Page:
- Sustainability: The Dutch way of planning has always revolved around compact cities but at a certain point, we need to measure and evaluate its contribution to sustainability in absolute and intangible terms.
- Local vs. Region: The mode share data shows that although the city of Groningen is doing great (especially for bikes), the region is not great in comparison to EU averages (at 15% for bike use and 71% for car use).
The students from Arizona were particularly interested in the details of how and why certain visions came to pass in Groningen as possible solutions back home. One even described the process as waging a war and the different battles fought against various ‘enemies’ such as car use and car culture. Hans cautioned for being extreme in the polemics against cars. They are part of the multi-modal network but they have to be carefully managed when space is scarce. Here Mario Sabel from EnergyExpo defended the car-lovers and proposed a less confrontational stance with the help of better marketing and branding. His foundation educates people about making ‘Clean, Cleaner and Cleanest’ choices when it comes to their mobility needs. This means choosing a clean-fuel alternative, progressing to public transport and then at last eschewing car use.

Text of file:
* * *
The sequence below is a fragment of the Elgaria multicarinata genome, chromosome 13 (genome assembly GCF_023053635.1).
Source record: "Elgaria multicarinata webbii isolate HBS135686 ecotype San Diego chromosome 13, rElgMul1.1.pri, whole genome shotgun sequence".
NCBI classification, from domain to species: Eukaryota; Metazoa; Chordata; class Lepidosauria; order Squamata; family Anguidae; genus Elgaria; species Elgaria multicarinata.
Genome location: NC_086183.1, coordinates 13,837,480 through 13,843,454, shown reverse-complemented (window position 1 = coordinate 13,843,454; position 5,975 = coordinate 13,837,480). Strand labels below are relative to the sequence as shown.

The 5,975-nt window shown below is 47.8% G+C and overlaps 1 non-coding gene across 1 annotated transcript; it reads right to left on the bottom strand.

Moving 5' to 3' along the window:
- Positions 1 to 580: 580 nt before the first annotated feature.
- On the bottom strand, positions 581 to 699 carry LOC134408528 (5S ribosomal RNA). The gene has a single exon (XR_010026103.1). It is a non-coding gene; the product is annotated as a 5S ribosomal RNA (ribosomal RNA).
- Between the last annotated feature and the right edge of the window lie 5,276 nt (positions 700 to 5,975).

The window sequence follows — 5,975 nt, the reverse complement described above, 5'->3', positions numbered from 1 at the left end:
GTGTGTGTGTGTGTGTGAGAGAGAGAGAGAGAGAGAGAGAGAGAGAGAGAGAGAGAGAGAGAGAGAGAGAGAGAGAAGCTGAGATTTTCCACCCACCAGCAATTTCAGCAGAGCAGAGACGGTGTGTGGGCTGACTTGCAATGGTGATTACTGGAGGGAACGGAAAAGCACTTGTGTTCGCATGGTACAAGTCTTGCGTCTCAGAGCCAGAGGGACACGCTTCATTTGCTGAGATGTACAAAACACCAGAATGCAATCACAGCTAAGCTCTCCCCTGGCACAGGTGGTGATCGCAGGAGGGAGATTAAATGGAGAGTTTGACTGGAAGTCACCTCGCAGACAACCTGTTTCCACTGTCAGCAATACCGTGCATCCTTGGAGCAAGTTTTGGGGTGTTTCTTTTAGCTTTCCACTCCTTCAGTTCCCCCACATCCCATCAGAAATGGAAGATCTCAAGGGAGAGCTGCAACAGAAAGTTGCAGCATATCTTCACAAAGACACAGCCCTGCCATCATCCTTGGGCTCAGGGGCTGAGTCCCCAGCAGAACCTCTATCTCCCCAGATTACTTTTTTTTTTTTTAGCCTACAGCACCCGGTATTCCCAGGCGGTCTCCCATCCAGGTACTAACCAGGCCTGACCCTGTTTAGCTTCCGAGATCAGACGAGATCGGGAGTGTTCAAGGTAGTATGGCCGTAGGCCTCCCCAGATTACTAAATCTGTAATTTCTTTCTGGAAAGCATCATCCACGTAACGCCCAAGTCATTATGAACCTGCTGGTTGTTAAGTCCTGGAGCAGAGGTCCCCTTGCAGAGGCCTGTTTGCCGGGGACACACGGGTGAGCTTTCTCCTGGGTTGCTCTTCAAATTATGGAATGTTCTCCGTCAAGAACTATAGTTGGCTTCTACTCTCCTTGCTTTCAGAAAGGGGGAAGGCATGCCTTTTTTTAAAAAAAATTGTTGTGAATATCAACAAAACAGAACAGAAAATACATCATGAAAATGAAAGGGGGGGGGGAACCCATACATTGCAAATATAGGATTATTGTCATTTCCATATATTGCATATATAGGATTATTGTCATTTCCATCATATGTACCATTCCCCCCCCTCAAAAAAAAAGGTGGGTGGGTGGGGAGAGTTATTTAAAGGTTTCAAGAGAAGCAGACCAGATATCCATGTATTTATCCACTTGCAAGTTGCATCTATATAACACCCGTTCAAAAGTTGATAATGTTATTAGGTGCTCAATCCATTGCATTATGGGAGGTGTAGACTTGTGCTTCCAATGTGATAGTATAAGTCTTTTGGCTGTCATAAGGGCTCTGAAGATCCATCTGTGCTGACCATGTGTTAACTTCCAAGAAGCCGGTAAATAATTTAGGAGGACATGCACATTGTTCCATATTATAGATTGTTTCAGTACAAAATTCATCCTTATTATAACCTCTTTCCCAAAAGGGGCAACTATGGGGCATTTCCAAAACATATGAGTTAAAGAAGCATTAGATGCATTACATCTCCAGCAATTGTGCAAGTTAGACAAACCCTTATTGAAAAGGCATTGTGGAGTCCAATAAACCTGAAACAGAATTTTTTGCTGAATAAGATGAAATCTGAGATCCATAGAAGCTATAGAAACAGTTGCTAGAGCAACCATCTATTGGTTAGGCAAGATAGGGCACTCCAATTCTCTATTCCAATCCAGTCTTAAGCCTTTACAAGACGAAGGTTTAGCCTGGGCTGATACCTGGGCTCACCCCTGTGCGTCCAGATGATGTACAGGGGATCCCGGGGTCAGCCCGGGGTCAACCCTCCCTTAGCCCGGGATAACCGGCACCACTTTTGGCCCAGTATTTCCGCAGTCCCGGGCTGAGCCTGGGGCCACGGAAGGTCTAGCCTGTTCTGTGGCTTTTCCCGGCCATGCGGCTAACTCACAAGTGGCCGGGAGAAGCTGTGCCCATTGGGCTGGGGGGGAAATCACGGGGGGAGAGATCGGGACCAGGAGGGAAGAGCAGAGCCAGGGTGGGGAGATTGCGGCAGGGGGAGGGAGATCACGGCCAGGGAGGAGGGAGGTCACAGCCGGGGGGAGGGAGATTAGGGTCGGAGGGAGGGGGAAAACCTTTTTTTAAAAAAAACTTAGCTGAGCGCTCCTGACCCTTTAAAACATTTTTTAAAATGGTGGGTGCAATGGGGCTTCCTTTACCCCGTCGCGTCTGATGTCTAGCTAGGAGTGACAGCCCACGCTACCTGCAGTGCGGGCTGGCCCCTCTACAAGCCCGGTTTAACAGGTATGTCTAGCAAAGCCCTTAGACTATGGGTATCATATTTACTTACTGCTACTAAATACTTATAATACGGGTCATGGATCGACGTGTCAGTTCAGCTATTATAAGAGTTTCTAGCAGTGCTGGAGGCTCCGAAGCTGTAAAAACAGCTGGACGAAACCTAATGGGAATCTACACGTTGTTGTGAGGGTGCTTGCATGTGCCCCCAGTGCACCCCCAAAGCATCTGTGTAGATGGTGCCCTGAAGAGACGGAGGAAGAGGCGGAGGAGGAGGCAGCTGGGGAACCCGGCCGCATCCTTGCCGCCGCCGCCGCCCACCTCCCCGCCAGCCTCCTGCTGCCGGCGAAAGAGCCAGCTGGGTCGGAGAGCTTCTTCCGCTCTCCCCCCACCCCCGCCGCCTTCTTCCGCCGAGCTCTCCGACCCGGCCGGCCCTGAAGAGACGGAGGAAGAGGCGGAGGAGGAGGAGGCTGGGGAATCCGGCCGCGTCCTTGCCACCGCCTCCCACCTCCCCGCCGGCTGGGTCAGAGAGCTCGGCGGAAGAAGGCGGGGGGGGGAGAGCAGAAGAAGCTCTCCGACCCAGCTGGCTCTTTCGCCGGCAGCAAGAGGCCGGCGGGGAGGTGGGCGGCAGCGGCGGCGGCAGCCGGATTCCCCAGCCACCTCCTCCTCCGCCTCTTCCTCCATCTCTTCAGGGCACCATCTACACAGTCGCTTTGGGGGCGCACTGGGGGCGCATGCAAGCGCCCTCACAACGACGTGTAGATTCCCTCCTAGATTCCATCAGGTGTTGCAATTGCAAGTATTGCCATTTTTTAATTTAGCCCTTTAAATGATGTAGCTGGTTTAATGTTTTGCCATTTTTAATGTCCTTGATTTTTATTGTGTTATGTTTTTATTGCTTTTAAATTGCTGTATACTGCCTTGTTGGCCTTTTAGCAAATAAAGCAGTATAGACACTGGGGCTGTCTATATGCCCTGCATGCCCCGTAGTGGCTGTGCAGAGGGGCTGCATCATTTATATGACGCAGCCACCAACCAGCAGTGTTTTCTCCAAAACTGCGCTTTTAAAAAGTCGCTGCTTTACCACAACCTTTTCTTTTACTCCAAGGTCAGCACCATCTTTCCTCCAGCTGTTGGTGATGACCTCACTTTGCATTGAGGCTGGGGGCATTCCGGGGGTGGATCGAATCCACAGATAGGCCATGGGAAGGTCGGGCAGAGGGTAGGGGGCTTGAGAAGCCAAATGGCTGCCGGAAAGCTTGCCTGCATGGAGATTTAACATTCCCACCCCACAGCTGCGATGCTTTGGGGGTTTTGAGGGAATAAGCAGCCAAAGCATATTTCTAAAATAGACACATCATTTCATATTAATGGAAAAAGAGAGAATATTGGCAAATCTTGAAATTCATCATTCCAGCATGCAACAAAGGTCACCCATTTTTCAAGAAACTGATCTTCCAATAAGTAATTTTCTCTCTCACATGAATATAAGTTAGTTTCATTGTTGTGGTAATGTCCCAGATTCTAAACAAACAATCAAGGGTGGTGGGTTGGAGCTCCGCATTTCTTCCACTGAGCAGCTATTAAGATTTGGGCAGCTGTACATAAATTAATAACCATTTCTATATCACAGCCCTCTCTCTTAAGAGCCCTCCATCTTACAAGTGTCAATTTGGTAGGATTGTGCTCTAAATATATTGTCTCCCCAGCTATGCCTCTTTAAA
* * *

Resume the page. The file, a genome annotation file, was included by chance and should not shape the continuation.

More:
Watch this space!
Groningen is not resting on its laurels. Plans are abound to consistently maintain and improve on the mobility condition within the city and the region. Even though most of the focus is now on bicycle usage and spaces within the city, there is also balanced attention for the improvement of public transportation. These efforts in combination with densification and transformation strategies of brownfield sites makes Groningen an exciting example of not just what could be possible but what it is yet to be for innovations in sustainable mobility.
Authors: Wendy Tan & Just Verhoeven